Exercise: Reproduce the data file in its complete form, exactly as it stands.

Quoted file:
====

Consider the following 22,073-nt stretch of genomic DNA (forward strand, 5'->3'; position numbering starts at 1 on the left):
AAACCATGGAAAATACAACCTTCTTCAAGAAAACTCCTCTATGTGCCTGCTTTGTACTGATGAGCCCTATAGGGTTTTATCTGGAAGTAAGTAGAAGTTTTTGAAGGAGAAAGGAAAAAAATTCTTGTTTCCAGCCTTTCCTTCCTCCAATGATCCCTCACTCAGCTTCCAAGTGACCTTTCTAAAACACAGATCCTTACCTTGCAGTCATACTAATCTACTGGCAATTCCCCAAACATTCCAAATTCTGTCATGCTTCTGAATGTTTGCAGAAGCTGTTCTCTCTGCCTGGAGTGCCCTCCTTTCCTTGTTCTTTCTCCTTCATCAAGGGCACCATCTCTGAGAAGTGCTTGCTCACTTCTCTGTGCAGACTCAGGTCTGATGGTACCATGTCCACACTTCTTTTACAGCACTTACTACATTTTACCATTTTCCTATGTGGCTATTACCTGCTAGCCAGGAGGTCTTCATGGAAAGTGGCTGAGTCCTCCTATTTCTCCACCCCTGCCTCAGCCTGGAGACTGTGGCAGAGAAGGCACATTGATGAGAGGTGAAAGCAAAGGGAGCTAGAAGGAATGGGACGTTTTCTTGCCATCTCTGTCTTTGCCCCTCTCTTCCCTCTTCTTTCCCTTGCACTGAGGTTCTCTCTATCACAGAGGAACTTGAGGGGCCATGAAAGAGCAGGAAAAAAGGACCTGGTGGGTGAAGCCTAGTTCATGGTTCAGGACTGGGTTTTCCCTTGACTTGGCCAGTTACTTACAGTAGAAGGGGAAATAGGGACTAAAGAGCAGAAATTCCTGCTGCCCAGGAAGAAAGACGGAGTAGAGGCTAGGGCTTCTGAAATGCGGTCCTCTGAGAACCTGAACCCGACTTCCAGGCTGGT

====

Consider the following 22,073-nt stretch of genomic DNA (forward strand, 5'->3'; position numbering starts at 1 on the left):
AAACCATGGAAAATACAACCTTCTTCAAGAAAACTCCTCTATGTGCCTGCTTTGTACTGATGAGCCCTATAGGGTTTTATCTGGAAGTAAGTAGAAGTTTTTGAAGGAGAAAGGAAAAAAATTCTTGTTTCCAGCCTTTCCTTCCTCCAATGATCCCTCACTCAGCTTCCAAGTGACCTTTCTAAAACACAGATCCTTACCTTGCAGTCATACTAATCTACTGGCAATTCCCCAAACATTCCAAATTCTGTCATGCTTCTGAATGTTTGCAGAAGCTGTTCTCTCTGCCTGGAGTGCCCTCCTTTCCTTGTTCTTTCTCCTTCATCAAGGGCACCATCTCTGAGAAGTGCTTGCTCACTTCTCTGTGCAGACTCAGGTCTGATGGTACCATGTCCACACTTCTTTTACAGCACTTACTACATTTTACCATTTTCCTATGTGGCTATTACCTGCTAGCCAGGAGGTCTTCATGGAAAGTGGCTGAGTCCTCCTATTTCTCCACCCCTGCCTCAGCCTGGAGACTGTGGCAGAGAAGGCACATTGATGAGAGGTGAAAGCAAAGGGAGCTAGAAGGAATGGGACGTTTTCTTGCCATCTCTGTCTTTGCCCCTCTCTTCCCTCTTCTTTCCCTTGCACTGAGGTTCTCTCTATCACAGAGGAACTTGAGGGGCCATGAAAGAGCAGGAAAAAAGGACCTGGTGGGTGAAGCCTAGTTCATGGTTCAGGACTGGGTTTTCCCTTGACTTGGCCAGTTACTTACAGTAGAAGGGGAAATAGGGACTAAAGAGCAGAAATTCCTGCTGCCCAGGAAGAAAGACGGAGTAGAGGCTAGGGCTTCTGAAATGCGGTCCTCTGAGAACCTGAACCCGACTTCCAGGCTGGT